When They Say 'Russian Adoptions,' It’s Code For Russian Sanctions

When representatives of the Putin regime, or of the Trump administration or campaign, bring up “Russian adoptions,” its thinly disguised code language for removing American sanctions on Russia.
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<p><em>Protesting the death in prison of Russian lawyer Sergei Magnitsky which led to US sanctions against Russia.</em></p>

Protesting the death in prison of Russian lawyer Sergei Magnitsky which led to US sanctions against Russia.

If President Trump, or members of his administration or campaign, claim to discuss adoptions with Kremlin-associated representatives, you can bet the house that they’re really talking about lifting U.S. sanctions on Russia.

Here’s why: In 2012, Congress passed the Magnitsky Act, which bars 18 Russian oligarchs, allegedly connected to human rights abuses, from using the U.S. banking system (which effectively prevents them removing their assets from Russia) and bars their entrance to the U.S. (The law was named after Sergei Magnitsky, a Russian lawyer who died in a Moscow prison at age 37, where he was allegedly tortured and denied medical attention, after accusing Russian officials of massive tax fraud.)

The Magnitsky Act infuriated Putin and some of the billionaire oligarchs closest to him, since they could no longer expatriate their billions abroad and enjoy the fruits of their possibly ill-gotten gains in London, Paris, the French Riviera, New York or Miami.

In retaliation, Putin decided to punish Russian children by barring American citizens from adopting Russian orphans. Putin and his supporters have repeatedly let it be known that they would likely resume permission for Americans to adopt Russian orphans if the Magnitsky Act and other sanctions are lifted.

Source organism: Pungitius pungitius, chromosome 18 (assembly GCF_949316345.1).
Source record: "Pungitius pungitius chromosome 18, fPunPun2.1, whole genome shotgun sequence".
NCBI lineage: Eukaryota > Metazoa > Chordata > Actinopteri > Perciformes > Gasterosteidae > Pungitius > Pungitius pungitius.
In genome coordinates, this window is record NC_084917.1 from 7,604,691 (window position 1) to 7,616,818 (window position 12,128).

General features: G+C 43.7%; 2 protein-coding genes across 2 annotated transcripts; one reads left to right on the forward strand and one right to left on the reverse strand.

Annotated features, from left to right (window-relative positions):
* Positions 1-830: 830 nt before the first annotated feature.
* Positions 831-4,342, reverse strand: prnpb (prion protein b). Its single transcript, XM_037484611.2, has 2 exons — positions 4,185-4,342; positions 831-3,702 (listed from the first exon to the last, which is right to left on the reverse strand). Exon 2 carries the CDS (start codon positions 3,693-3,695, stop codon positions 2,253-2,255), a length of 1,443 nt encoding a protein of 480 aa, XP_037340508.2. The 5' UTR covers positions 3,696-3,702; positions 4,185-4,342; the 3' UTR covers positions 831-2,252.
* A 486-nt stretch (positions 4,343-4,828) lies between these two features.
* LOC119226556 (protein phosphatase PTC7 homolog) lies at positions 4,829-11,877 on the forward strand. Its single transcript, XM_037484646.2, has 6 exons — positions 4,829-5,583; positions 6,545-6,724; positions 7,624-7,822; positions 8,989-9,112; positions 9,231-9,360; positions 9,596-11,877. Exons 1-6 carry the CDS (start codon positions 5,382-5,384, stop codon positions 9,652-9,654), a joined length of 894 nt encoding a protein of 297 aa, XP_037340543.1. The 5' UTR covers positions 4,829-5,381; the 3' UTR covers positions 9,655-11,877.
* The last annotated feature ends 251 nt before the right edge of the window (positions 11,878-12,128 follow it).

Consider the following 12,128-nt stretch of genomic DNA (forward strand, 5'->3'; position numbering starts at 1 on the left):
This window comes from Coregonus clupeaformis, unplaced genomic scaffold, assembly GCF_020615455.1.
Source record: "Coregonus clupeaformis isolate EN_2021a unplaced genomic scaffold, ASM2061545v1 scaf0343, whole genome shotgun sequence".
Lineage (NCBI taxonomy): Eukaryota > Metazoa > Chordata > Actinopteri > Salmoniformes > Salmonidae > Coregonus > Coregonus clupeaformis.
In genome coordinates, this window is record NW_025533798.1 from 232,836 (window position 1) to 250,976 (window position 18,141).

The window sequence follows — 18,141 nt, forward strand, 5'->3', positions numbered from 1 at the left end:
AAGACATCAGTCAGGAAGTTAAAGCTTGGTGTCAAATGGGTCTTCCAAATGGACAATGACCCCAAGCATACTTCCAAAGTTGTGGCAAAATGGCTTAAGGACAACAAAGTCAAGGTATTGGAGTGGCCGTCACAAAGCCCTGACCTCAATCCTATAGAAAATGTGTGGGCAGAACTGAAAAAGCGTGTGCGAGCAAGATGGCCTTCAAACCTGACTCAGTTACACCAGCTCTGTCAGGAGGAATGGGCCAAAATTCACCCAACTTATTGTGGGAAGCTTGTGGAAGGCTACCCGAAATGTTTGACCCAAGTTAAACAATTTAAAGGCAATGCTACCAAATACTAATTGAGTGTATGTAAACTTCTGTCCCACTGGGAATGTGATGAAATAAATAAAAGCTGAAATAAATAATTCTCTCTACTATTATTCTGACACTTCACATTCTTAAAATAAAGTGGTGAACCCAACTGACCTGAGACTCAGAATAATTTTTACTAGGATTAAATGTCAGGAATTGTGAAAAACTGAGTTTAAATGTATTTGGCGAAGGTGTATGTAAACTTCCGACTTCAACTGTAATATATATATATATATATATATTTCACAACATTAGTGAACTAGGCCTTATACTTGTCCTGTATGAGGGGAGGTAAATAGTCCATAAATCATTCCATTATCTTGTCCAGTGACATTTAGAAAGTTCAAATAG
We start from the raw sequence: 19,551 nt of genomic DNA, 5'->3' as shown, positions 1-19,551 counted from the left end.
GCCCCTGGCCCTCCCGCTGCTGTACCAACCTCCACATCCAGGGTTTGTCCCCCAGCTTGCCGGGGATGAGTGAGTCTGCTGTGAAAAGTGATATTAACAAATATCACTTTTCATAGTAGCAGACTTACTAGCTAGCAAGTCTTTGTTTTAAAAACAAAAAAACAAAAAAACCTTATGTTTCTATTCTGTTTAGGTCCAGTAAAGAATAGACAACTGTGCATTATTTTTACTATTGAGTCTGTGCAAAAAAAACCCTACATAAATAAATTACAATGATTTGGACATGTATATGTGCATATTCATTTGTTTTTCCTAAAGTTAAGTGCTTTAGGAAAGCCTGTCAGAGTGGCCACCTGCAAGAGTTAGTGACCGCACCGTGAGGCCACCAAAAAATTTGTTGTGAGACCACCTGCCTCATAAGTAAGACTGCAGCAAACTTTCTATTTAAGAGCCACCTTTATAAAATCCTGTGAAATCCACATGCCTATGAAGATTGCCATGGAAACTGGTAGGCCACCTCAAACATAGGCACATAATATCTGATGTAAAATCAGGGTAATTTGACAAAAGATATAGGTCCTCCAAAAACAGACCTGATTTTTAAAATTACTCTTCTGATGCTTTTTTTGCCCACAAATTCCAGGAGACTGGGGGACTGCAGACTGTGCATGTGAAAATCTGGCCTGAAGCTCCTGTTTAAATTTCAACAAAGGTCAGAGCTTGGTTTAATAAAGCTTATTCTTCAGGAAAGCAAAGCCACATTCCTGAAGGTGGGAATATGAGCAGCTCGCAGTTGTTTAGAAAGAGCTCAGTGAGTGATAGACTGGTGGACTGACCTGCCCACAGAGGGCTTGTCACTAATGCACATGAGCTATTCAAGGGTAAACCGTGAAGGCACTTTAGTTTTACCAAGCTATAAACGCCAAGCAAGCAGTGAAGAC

As The Washington Post reported, it was Donald Trump who personally authored a false statement that Donald Trump Jr., Jared Kushner, and Paul Manafort met with a Kremlin-connected Russian lawyer to discuss “a program about the adoption of Russian children.”

This statement quickly proved untrue, as Trump Jr.’s email chain, on which Kushner and Manafort were copied, was released by The New York Times. The subject line at the top of the email inviting Trump Jr. to the meeting (and which he forwarded to Kushner and Manafort) was headed “Russia-Clinton-private and confidential” and promised “information that would incriminate Hillary and her dealings with Russia and would be very useful to your father. This is obviously very high level and sensitive information but is part of Russia and its government’s support for Mr. Trump.” Trump Jr.’s response: “… if it’s what you say I love it.” So much for the meeting being about adoptions.

But even if President Trump’s statement that the meeting was about the adoption of Russian children were true, it’s still potentially incriminating. “Adoption of Russian children” is thinly veiled code for discussing lifting the Magnitsky Act and other U.S. sanctions on Russia. An undisclosed meeting between a Kremlin-connected lawyer and Trump Jr., Kushner, and Manafort to discuss the basis for allowing Americans to again adopt Russian orphans (i.e. by lifting sanctions) could still constitute collusion.

The media has done little to help the public to understand the tie between “Russian adoptions” and “Russian sanctions.” That will hopefully change.

But it’s doubtful that Robert Mueller doesn’t understand the connection. It’s likely that discussions between the Trump campaign and Kremlin-connected representatives, which are falsely or truthfully claimed to be about Russian adoptions, are already at the front of the mind of Mueller and his investigators.

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